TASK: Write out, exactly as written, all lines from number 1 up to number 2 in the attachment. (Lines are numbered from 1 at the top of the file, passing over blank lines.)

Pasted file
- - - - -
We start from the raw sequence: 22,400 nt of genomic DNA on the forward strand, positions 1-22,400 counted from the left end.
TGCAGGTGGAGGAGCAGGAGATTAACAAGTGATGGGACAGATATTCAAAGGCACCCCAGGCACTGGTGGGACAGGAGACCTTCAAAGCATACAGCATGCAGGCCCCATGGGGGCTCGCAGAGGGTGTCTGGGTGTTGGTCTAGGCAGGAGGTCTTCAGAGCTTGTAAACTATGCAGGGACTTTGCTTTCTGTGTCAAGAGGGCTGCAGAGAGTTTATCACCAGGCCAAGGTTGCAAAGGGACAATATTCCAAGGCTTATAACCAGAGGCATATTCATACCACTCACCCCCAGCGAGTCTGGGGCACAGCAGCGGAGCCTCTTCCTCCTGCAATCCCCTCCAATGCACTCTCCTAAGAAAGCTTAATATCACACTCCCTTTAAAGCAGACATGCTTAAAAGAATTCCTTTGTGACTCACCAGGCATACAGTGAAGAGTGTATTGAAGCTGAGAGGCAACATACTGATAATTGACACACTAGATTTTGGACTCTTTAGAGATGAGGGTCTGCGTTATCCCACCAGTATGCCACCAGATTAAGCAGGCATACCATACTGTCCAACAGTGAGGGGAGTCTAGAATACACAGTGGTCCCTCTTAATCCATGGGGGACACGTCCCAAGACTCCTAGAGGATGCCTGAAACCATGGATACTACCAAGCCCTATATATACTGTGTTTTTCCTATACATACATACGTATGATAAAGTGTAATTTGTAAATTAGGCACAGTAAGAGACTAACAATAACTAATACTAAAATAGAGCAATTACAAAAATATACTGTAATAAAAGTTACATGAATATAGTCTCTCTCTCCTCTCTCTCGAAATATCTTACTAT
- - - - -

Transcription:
We start from the raw sequence: 22,400 nt of genomic DNA on the forward strand, positions 1-22,400 counted from the left end.
TGCAGGTGGAGGAGCAGGAGATTAACAAGTGATGGGACAGATATTCAAAGGCACCCCAGGCACTGGTGGGACAGGAGACCTTCAAAGCATACAGCATGCAGGCCCCATGGGGGCTCGCAGAGGGTGTCTGGGTGTTGGTCTAGGCAGGAGGTCTTCAGAGCTTGTAAACTATGCAGGGACTTTGCTTTCTGTGTCAAGAGGGCTGCAGAGAGTTTATCACCAGGCCAAGGTTGCAAAGGGACAATATTCCAAGGCTTATAACCAGAGGCATATTCATACCACTCACCCCCAGCGAGTCTGGGGCACAGCAGCGGAGCCTCTTCCTCCTGCAATCCCCTCCAATGCACTCTCCTAAGAAAGCTTAATATCACACTCCCTTTAAAGCAGACATGCTTAAAAGAATTCCTTTGTGACTCACCAGGCATACAGTGAAGAGTGTATTGAAGCTGAGAGGCAACATACTGATAATTGACACACTAGATTTTGGACTCTTTAGAGATGAGGGTCTGCGTTATCCCACCAGTATGCCACCAGATTAAGCAGGCATACCATACTGTCCAACAGTGAGGGGAGTCTAGAATACACAGTGGTCCCTCTTAATCCATGGGGGACACGTCCCAAGACTCCTAGAGGATGCCTGAAACCATGGATACTACCAAGCCCTATATATACTGTGTTTTTCCTATACATACATACGTATGATAAAGTGTAATTTGTAAATTAGGCACAGTAAGAGACTAACAATAACTAATACTAAAATAGAGCAATTACAAAAATATACTGTAATAAAAGTTACATGAATATAGTCTCTCTCTCCTCTCTCTCGAAATATCTTACTAT